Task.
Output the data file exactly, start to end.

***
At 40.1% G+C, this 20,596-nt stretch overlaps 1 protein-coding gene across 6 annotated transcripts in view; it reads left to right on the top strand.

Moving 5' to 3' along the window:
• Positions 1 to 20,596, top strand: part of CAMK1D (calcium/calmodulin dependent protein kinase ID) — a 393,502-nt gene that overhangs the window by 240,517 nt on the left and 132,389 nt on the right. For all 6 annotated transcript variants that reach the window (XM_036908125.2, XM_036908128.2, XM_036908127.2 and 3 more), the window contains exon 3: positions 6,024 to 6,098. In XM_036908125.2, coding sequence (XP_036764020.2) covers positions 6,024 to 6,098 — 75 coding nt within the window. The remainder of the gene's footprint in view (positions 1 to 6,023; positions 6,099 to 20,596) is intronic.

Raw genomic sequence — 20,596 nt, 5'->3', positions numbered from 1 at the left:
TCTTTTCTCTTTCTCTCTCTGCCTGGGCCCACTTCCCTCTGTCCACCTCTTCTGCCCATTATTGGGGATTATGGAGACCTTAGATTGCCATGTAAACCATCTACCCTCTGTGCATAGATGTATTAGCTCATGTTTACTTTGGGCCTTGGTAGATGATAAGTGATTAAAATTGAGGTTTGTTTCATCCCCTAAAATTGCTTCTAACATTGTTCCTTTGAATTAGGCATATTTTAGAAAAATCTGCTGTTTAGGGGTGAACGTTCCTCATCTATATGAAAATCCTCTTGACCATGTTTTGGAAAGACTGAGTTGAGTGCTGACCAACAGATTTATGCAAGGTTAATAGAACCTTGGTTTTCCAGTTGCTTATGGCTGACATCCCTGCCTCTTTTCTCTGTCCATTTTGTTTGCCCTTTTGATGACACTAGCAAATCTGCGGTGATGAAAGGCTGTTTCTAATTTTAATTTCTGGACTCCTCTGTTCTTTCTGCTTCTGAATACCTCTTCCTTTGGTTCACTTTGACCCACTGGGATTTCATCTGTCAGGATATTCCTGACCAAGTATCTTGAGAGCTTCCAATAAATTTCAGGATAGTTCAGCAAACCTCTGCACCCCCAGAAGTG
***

At 40.1% G+C, this 20,596-nt stretch overlaps 1 protein-coding gene across 6 annotated transcripts in view; it reads left to right on the top strand.

Moving 5' to 3' along the window:
• Positions 1 to 20,596, top strand: part of CAMK1D (calcium/calmodulin dependent protein kinase ID) — a 393,502-nt gene that overhangs the window by 240,517 nt on the left and 132,389 nt on the right. For all 6 annotated transcript variants that reach the window (XM_036908125.2, XM_036908128.2, XM_036908127.2 and 3 more), the window contains exon 3: positions 6,024 to 6,098. In XM_036908125.2, coding sequence (XP_036764020.2) covers positions 6,024 to 6,098 — 75 coding nt within the window. The remainder of the gene's footprint in view (positions 1 to 6,023; positions 6,099 to 20,596) is intronic.

Raw genomic sequence — 20,596 nt, 5'->3', positions numbered from 1 at the left:
TCTTTTCTCTTTCTCTCTCTGCCTGGGCCCACTTCCCTCTGTCCACCTCTTCTGCCCATTATTGGGGATTATGGAGACCTTAGATTGCCATGTAAACCATCTACCCTCTGTGCATAGATGTATTAGCTCATGTTTACTTTGGGCCTTGGTAGATGATAAGTGATTAAAATTGAGGTTTGTTTCATCCCCTAAAATTGCTTCTAACATTGTTCCTTTGAATTAGGCATATTTTAGAAAAATCTGCTGTTTAGGGGTGAACGTTCCTCATCTATATGAAAATCCTCTTGACCATGTTTTGGAAAGACTGAGTTGAGTGCTGACCAACAGATTTATGCAAGGTTAATAGAACCTTGGTTTTCCAGTTGCTTATGGCTGACATCCCTGCCTCTTTTCTCTGTCCATTTTGTTTGCCCTTTTGATGACACTAGCAAATCTGCGGTGATGAAAGGCTGTTTCTAATTTTAATTTCTGGACTCCTCTGTTCTTTCTGCTTCTGAATACCTCTTCCTTTGGTTCACTTTGACCCACTGGGATTTCATCTGTCAGGATATTCCTGACCAAGTATCTTGAGAGCTTCCAATAAATTTCAGGATAGTTCAGCAAACCTCTGCACCCCCAGAAGTG